While I only had time to take a quick selfie on my way to work, Piedmont Park has been one of my favorite places in Atlanta for my whole life. I spent many summer days in the park with either my family or the various summer camps I went to as a kid. Today, I’m lucky enough to be able to live just a 5 minute walk from this beautiful park. Because of its location and size, Piedmont Park has become one of the most popular green spaces in Atlanta. My favorite spot in the park is the long meadow that runs along 10th street (Pictured).
With a history spanning back nearly 200 years, Piedmont Park holds a special place in the hearts of many Atlanteans. Initially, like many other areas in Atlanta, Piedmont Park was just a forest. That is, until 1834, when the land was purchased by the Walker family to start a farm. They were able to purchase the land for $450, which is crazy given that figure is half of my rent. The Walker Family used the space as farmland until 1887, when the Gentlemen’s Driving Club (Horse Riding) purchased the land. After the land was purchased by the Driving Club, an arrangement was made with the Piedmont Exposition Company to hold expositions on the unused parts of the land, turning the unused land into fairgrounds. The fairgrounds were used for 20 years, and eventually grew in to disrepair. In 1909, the city decided to transform the fairgrounds into a park; thus Piedmont Park was established.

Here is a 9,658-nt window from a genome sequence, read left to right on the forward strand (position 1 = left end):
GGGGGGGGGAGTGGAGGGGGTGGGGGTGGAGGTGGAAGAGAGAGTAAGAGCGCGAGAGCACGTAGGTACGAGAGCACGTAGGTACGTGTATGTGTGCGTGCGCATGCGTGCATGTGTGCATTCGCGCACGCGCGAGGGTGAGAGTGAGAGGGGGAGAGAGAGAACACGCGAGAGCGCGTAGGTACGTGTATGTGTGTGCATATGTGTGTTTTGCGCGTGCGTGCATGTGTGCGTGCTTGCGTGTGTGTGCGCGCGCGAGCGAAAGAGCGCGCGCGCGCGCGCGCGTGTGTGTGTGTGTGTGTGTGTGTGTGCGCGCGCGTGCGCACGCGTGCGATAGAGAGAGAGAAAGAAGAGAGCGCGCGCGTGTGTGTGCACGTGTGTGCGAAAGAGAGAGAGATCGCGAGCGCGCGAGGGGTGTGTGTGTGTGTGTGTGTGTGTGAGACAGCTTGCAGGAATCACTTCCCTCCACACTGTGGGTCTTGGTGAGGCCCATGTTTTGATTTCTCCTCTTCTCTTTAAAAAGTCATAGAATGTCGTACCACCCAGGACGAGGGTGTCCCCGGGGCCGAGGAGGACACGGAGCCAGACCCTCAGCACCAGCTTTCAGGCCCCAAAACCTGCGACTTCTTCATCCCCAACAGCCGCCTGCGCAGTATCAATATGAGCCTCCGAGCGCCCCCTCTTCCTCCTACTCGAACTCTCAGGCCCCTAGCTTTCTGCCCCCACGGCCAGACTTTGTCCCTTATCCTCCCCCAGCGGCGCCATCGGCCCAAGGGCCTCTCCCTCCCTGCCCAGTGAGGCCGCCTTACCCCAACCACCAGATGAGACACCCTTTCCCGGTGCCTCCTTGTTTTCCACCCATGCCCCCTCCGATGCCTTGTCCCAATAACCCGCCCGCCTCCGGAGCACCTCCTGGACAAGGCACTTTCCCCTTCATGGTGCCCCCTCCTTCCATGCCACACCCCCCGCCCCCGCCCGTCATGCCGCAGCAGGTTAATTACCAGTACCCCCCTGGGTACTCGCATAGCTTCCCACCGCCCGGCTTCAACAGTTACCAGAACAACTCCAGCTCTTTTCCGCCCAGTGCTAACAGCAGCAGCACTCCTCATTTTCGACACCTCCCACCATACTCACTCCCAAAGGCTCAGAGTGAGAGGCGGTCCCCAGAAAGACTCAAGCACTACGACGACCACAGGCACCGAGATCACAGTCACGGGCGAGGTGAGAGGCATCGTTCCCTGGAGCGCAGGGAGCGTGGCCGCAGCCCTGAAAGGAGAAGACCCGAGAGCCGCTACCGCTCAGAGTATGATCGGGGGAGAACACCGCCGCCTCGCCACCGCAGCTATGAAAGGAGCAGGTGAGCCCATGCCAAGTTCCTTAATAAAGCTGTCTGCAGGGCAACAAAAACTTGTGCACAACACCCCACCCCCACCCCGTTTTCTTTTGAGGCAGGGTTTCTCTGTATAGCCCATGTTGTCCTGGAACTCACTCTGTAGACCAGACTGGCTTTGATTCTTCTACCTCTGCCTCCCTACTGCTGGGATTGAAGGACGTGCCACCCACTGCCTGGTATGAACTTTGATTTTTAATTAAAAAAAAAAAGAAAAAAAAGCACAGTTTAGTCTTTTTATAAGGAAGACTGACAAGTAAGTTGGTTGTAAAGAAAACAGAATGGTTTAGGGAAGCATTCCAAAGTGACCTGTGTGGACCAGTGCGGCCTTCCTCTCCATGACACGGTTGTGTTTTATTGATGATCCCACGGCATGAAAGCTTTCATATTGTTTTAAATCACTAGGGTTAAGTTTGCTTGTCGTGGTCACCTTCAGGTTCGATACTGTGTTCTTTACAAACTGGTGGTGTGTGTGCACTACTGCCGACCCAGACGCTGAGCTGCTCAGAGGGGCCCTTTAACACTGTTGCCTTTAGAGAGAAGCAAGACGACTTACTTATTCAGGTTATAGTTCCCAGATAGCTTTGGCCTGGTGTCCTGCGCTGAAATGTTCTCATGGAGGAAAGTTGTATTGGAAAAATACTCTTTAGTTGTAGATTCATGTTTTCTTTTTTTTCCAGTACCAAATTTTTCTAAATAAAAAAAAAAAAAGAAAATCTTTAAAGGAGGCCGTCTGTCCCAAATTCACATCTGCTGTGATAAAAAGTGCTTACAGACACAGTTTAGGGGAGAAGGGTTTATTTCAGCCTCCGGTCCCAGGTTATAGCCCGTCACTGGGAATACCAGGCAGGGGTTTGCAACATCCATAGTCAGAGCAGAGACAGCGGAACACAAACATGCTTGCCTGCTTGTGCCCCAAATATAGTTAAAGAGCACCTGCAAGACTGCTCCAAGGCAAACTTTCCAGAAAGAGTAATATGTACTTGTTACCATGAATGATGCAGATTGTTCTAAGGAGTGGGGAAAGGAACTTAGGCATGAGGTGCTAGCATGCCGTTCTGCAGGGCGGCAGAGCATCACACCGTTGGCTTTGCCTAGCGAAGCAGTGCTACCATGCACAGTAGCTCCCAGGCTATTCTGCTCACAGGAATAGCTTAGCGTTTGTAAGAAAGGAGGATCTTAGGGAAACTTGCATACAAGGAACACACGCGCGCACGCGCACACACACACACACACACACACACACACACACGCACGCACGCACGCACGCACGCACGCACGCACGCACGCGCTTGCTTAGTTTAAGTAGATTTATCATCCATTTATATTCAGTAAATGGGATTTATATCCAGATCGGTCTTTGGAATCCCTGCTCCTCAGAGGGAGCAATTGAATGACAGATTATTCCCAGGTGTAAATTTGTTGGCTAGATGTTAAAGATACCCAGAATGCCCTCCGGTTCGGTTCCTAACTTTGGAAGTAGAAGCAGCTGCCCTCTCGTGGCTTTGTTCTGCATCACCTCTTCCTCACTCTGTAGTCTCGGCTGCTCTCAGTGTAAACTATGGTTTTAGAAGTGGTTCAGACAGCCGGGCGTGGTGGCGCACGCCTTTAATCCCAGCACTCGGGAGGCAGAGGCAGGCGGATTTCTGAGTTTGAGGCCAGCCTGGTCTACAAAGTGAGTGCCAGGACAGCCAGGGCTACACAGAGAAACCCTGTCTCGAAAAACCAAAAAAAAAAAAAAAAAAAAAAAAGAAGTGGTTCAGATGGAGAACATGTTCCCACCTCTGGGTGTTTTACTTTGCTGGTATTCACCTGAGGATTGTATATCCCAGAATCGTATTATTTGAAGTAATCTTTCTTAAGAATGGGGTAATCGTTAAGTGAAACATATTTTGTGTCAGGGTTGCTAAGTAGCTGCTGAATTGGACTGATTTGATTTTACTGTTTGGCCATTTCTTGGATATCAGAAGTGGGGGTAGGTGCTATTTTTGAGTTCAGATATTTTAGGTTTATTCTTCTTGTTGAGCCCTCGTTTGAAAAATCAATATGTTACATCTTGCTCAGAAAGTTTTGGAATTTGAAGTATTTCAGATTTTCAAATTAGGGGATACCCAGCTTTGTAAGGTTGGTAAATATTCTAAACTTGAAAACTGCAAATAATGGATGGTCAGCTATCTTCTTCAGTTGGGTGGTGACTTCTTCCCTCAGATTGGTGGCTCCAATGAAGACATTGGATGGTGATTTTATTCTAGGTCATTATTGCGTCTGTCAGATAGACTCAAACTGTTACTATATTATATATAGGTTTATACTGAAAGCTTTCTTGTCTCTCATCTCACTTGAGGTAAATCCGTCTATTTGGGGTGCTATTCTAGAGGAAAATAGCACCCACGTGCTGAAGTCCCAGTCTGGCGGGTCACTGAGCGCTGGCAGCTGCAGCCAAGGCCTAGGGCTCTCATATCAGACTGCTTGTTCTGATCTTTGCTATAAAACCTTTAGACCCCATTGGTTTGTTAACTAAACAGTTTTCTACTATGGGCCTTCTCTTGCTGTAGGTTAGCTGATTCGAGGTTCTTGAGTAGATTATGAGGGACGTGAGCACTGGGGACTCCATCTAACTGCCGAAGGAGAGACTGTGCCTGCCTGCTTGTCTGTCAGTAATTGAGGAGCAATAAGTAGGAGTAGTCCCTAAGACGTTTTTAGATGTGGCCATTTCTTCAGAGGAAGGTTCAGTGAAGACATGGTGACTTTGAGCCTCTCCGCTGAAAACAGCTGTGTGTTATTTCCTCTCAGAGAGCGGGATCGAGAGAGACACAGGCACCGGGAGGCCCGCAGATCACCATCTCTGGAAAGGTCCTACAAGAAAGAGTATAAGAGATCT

While the park has gone through several refresh projects and expansions, some of the original stone structures that were built for the 1895 Cotton State and International Exposition remain present such as the stairs leading up to the tennis courts and ball fields; the same area where Booker T. Washington delivered his Atlanta Compromise Speech. What was once the Gentlemen’s Drivers Club horse track, is now a half-mile running loop. Since Piedmont Park has been present for much of Atlanta’s growth, there are signs of Atlanta’s dark past that remain in the park. The park includes two monuments; the Pioneer Women Monument, dedicated to the Atlanta Pioneer Women’s Society, and the Peace Monument, an early 20th century confederate monument. The Peace Monument has been the subject of controversy in past years and there was even an attempt to tear it down by protesters a few years ago . Because of a Georgia law prohibiting the demolition of confederate monuments, signs have been added in front of the statue to give further historical context to the dark history that surrounds the statue . While this statue is a symbol of a darker time for Atlanta, the park itself represents to me the progress that has been made in our city, as on any given day you will see people of all walks of life, running, walking, picnicking, and playing various sports together.